In Africa, the picture is more nuanced:in 2017, the US still had a strong influence edge over China with leaders in sub-Saharan Africa, but is falling behind in the Middle East and North Africa. The US surpasses China’s influence in several policy areas: governance, social, environmental policy among them. Meanwhile, China is viewed as quite influential among leaders working on economic policy and it surpassed US influence in infrastructure for the first time in 2017.
These survey results tell us that the substantial investments made by China in the infrastructure sector are indeed paying off in increased influence with world leaders. In comparing survey responses from 2014 and 2017, China is rapidly gaining ground when it comes to agenda-setting influence with policymakers in low- and middle-income countries. More on this is still to come, with AidData’s forthcoming publication analyzing the full survey results slated for April 2018.
So, how might we explain China’s rising influence? Money may not buy love, but it does give donors a seat at the table with policymakers in low- and middle-income countries. China holds most sway with leaders from countries that are heavily dependent on its grants and loans.
Beyond money, public diplomacy tools can work together with development assistance to amplify influence with African leaders. For example, China has more influence in countries where leaders had greater interaction with the Chinese Communist Party and less influence in countries that had more leaders educated in the US and a higher number of Fulbright scholars.
China’s rise: What does the future hold for China’s foothold in Africa?
It remains to be seen whether China’s foothold in Africa will grow or wane in the next few years. The answer depends upon the confluence of three factors.
For it to grow, China must first translate the fanfare of its financial commitments into projects delivered on the ground or African leaders will see through empty promises. Second, African leaders must view engagement with China as a net positive in spite of higher interest loans and the use of Chinese (rather than African) labor. Finally, the terms or extent of official finance from Western countries like the United States and the United Kingdom to Africa must continue to decline due to pressures from taxpayers at home.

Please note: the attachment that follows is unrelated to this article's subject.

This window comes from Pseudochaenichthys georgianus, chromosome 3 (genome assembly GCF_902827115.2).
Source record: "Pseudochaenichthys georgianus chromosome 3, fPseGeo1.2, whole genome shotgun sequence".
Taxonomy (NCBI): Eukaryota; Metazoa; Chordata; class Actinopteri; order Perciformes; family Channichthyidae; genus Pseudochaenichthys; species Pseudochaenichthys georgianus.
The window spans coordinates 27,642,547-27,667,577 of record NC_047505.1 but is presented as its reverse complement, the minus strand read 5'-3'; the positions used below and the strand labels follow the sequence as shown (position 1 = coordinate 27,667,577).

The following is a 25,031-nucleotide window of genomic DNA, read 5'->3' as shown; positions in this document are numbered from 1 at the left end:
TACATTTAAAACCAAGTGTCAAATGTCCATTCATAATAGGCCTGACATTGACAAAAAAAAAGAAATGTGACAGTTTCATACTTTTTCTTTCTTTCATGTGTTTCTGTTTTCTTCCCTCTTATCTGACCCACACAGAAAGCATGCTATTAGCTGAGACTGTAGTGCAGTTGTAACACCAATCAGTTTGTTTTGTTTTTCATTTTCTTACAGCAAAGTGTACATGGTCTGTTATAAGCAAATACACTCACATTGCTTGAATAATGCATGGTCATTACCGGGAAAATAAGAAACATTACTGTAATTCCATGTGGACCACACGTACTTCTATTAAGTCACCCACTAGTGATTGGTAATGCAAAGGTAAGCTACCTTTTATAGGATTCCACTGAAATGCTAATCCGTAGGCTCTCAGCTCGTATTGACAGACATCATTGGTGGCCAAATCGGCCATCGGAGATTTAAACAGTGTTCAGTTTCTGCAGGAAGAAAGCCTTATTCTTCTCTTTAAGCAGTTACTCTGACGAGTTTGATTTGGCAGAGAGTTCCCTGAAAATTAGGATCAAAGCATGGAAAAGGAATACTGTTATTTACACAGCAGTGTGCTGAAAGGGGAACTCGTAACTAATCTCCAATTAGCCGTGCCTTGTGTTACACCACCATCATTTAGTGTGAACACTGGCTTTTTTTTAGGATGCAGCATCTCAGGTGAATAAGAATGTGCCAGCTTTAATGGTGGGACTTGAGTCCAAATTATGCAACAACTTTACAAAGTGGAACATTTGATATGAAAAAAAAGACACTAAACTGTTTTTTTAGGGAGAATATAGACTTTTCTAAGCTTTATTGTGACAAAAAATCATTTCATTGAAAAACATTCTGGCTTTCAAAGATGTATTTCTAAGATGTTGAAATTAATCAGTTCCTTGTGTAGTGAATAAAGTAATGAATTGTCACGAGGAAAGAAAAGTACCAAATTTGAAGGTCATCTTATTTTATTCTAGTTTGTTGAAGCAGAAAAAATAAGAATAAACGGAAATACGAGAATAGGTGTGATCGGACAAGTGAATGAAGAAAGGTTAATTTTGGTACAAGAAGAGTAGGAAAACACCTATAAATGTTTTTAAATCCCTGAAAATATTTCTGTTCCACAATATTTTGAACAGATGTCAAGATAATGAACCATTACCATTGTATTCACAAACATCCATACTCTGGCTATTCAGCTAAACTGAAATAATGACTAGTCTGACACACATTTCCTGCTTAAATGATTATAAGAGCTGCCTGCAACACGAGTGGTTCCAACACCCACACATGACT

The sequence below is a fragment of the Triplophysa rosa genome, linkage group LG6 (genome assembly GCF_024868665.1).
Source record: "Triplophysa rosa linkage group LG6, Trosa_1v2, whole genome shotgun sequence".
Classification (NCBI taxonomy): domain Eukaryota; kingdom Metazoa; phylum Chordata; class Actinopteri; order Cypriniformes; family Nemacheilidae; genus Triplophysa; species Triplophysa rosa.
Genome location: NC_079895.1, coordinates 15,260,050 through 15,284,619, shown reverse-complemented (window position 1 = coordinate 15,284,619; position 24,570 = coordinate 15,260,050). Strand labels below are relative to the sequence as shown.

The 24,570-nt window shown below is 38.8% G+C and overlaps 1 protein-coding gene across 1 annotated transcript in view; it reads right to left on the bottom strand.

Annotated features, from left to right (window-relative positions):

Regardless of the outcome, AidData will continue to be at the forefront of innovating new tools to monitor the reach, influence, and impact of this important global development player.
Samantha Custer is AidData's Director of Policy Analysis.
Sid Ghose, Brooke Russell, Mengfan Cheng, Brad Parks, Taka Masaki, and Matt DiLorenzo contributed to the underlying analysis. For more information on AidData’s Listening to Leaders survey, see http://aiddata.org/listening-to-leaders. More information on AidData’s Global Chinese Official Finance Dataset is available via http://aiddata.org/china.
The views expressed here are those of the authors alone, and do not necessarily reflect the views of the institutions to which the authors belong.